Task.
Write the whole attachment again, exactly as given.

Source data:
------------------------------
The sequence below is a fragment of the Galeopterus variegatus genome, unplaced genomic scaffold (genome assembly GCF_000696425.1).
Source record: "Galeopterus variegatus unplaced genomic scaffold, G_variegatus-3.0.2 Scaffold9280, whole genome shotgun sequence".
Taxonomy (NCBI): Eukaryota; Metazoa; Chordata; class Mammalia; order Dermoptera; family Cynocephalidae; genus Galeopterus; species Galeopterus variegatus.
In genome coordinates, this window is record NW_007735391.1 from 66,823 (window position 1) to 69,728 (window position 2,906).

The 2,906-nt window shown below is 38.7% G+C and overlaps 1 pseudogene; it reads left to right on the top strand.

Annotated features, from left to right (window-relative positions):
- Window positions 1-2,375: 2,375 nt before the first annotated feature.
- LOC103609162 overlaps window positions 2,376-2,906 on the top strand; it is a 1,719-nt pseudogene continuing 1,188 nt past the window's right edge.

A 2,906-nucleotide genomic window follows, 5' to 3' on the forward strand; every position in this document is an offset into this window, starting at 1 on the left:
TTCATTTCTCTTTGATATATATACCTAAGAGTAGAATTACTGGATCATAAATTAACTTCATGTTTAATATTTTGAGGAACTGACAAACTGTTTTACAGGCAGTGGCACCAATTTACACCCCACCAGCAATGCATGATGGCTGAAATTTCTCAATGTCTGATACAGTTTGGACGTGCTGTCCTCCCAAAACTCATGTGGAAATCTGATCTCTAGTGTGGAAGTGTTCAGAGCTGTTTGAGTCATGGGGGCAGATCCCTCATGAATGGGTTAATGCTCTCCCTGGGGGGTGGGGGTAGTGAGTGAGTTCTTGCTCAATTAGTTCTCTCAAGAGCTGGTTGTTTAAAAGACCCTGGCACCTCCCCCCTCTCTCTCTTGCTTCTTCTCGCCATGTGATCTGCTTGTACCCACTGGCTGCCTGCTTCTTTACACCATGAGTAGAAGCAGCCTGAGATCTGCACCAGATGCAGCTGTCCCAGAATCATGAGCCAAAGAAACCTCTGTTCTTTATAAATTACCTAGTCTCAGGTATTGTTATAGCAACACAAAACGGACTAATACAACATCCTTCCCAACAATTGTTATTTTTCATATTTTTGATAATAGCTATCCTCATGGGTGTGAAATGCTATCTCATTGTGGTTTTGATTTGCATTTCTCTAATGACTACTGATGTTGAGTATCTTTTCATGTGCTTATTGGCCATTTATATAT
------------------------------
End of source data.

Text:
The sequence below is a fragment of the Galeopterus variegatus genome, unplaced genomic scaffold (genome assembly GCF_000696425.1).
Source record: "Galeopterus variegatus unplaced genomic scaffold, G_variegatus-3.0.2 Scaffold9280, whole genome shotgun sequence".
Taxonomy (NCBI): Eukaryota; Metazoa; Chordata; class Mammalia; order Dermoptera; family Cynocephalidae; genus Galeopterus; species Galeopterus variegatus.
In genome coordinates, this window is record NW_007735391.1 from 66,823 (window position 1) to 69,728 (window position 2,906).

The 2,906-nt window shown below is 38.7% G+C and overlaps 1 pseudogene; it reads left to right on the top strand.

Annotated features, from left to right (window-relative positions):
- Window positions 1-2,375: 2,375 nt before the first annotated feature.
- LOC103609162 overlaps window positions 2,376-2,906 on the top strand; it is a 1,719-nt pseudogene continuing 1,188 nt past the window's right edge.

A 2,906-nucleotide genomic window follows, 5' to 3' on the forward strand; every position in this document is an offset into this window, starting at 1 on the left:
TTCATTTCTCTTTGATATATATACCTAAGAGTAGAATTACTGGATCATAAATTAACTTCATGTTTAATATTTTGAGGAACTGACAAACTGTTTTACAGGCAGTGGCACCAATTTACACCCCACCAGCAATGCATGATGGCTGAAATTTCTCAATGTCTGATACAGTTTGGACGTGCTGTCCTCCCAAAACTCATGTGGAAATCTGATCTCTAGTGTGGAAGTGTTCAGAGCTGTTTGAGTCATGGGGGCAGATCCCTCATGAATGGGTTAATGCTCTCCCTGGGGGGTGGGGGTAGTGAGTGAGTTCTTGCTCAATTAGTTCTCTCAAGAGCTGGTTGTTTAAAAGACCCTGGCACCTCCCCCCTCTCTCTCTTGCTTCTTCTCGCCATGTGATCTGCTTGTACCCACTGGCTGCCTGCTTCTTTACACCATGAGTAGAAGCAGCCTGAGATCTGCACCAGATGCAGCTGTCCCAGAATCATGAGCCAAAGAAACCTCTGTTCTTTATAAATTACCTAGTCTCAGGTATTGTTATAGCAACACAAAACGGACTAATACAACATCCTTCCCAACAATTGTTATTTTTCATATTTTTGATAATAGCTATCCTCATGGGTGTGAAATGCTATCTCATTGTGGTTTTGATTTGCATTTCTCTAATGACTACTGATGTTGAGTATCTTTTCATGTGCTTATTGGCCATTTATATAT